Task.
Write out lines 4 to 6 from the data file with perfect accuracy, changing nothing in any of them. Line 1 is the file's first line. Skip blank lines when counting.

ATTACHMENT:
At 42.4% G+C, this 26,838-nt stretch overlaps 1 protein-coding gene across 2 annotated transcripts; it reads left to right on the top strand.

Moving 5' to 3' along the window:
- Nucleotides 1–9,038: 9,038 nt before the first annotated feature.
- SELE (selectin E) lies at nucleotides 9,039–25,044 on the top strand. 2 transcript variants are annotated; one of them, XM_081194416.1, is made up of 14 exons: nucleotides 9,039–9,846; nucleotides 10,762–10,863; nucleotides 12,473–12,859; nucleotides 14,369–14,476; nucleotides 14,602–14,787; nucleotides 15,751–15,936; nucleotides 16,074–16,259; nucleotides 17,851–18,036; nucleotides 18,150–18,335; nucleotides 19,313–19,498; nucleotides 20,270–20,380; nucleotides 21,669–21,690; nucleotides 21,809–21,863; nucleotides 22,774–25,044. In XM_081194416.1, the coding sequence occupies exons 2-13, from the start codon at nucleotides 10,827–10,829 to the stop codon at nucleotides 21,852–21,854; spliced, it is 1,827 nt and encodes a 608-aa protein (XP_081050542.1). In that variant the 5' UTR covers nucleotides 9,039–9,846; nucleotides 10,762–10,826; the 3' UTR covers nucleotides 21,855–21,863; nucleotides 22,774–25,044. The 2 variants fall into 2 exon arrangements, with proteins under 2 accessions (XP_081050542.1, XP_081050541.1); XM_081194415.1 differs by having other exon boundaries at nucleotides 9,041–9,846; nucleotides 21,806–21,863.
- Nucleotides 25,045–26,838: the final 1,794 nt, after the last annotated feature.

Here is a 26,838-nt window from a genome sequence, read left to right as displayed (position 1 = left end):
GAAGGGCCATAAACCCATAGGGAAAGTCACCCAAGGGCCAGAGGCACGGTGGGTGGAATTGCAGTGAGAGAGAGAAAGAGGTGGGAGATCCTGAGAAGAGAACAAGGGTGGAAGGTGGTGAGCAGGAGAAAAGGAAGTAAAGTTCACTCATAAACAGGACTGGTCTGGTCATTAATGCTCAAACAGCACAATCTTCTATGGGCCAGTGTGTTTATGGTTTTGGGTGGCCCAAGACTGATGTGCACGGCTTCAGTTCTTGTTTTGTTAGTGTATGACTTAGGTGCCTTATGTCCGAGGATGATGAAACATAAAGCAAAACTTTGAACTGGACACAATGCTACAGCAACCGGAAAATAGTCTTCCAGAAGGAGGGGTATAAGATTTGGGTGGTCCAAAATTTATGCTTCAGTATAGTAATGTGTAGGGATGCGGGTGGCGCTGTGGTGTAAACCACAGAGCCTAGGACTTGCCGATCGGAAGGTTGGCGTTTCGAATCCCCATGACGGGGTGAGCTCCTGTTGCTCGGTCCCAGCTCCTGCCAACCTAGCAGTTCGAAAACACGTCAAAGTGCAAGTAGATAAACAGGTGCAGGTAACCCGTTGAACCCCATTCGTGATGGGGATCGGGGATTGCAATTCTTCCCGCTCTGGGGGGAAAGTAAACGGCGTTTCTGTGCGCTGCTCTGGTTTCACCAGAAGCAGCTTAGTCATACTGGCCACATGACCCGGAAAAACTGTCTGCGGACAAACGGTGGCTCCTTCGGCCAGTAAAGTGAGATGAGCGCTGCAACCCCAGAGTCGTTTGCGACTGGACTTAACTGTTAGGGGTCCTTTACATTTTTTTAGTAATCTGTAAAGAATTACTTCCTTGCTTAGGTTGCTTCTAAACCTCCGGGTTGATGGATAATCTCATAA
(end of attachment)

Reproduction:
- SELE (selectin E) lies at nucleotides 9,039–25,044 on the top strand. 2 transcript variants are annotated; one of them, XM_081194416.1, is made up of 14 exons: nucleotides 9,039–9,846; nucleotides 10,762–10,863; nucleotides 12,473–12,859; nucleotides 14,369–14,476; nucleotides 14,602–14,787; nucleotides 15,751–15,936; nucleotides 16,074–16,259; nucleotides 17,851–18,036; nucleotides 18,150–18,335; nucleotides 19,313–19,498; nucleotides 20,270–20,380; nucleotides 21,669–21,690; nucleotides 21,809–21,863; nucleotides 22,774–25,044. In XM_081194416.1, the coding sequence occupies exons 2-13, from the start codon at nucleotides 10,827–10,829 to the stop codon at nucleotides 21,852–21,854; spliced, it is 1,827 nt and encodes a 608-aa protein (XP_081050542.1). In that variant the 5' UTR covers nucleotides 9,039–9,846; nucleotides 10,762–10,826; the 3' UTR covers nucleotides 21,855–21,863; nucleotides 22,774–25,044. The 2 variants fall into 2 exon arrangements, with proteins under 2 accessions (XP_081050542.1, XP_081050541.1); XM_081194415.1 differs by having other exon boundaries at nucleotides 9,041–9,846; nucleotides 21,806–21,863.
- Nucleotides 25,045–26,838: the final 1,794 nt, after the last annotated feature.

Here is a 26,838-nt window from a genome sequence, read left to right as displayed (position 1 = left end):